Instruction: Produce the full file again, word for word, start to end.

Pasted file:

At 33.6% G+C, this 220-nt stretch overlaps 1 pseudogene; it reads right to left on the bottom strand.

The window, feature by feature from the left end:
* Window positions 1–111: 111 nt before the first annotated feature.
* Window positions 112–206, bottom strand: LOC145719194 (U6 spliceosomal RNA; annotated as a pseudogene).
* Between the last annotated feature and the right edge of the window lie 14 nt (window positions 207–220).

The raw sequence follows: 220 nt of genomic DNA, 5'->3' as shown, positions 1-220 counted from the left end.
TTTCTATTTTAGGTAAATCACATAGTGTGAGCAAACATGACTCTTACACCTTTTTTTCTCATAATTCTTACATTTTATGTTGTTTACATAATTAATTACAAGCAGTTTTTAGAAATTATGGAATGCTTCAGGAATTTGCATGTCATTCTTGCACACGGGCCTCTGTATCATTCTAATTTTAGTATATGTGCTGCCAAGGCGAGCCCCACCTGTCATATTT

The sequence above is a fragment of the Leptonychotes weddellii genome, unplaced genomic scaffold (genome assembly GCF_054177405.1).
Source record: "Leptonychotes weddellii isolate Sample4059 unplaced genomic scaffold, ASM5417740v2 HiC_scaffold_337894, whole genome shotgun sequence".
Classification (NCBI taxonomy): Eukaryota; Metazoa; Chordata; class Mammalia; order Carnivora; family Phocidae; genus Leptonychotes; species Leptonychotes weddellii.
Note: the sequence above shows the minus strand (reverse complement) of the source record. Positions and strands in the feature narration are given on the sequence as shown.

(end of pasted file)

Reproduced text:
At 33.6% G+C, this 220-nt stretch overlaps 1 pseudogene; it reads right to left on the bottom strand.

The window, feature by feature from the left end:
* Window positions 1–111: 111 nt before the first annotated feature.
* Window positions 112–206, bottom strand: LOC145719194 (U6 spliceosomal RNA; annotated as a pseudogene).
* Between the last annotated feature and the right edge of the window lie 14 nt (window positions 207–220).

The raw sequence follows: 220 nt of genomic DNA, 5'->3' as shown, positions 1-220 counted from the left end.
TTTCTATTTTAGGTAAATCACATAGTGTGAGCAAACATGACTCTTACACCTTTTTTTCTCATAATTCTTACATTTTATGTTGTTTACATAATTAATTACAAGCAGTTTTTAGAAATTATGGAATGCTTCAGGAATTTGCATGTCATTCTTGCACACGGGCCTCTGTATCATTCTAATTTTAGTATATGTGCTGCCAAGGCGAGCCCCACCTGTCATATTT

The sequence above is a fragment of the Leptonychotes weddellii genome, unplaced genomic scaffold (genome assembly GCF_054177405.1).
Source record: "Leptonychotes weddellii isolate Sample4059 unplaced genomic scaffold, ASM5417740v2 HiC_scaffold_337894, whole genome shotgun sequence".
Classification (NCBI taxonomy): Eukaryota; Metazoa; Chordata; class Mammalia; order Carnivora; family Phocidae; genus Leptonychotes; species Leptonychotes weddellii.
Note: the sequence above shows the minus strand (reverse complement) of the source record. Positions and strands in the feature narration are given on the sequence as shown.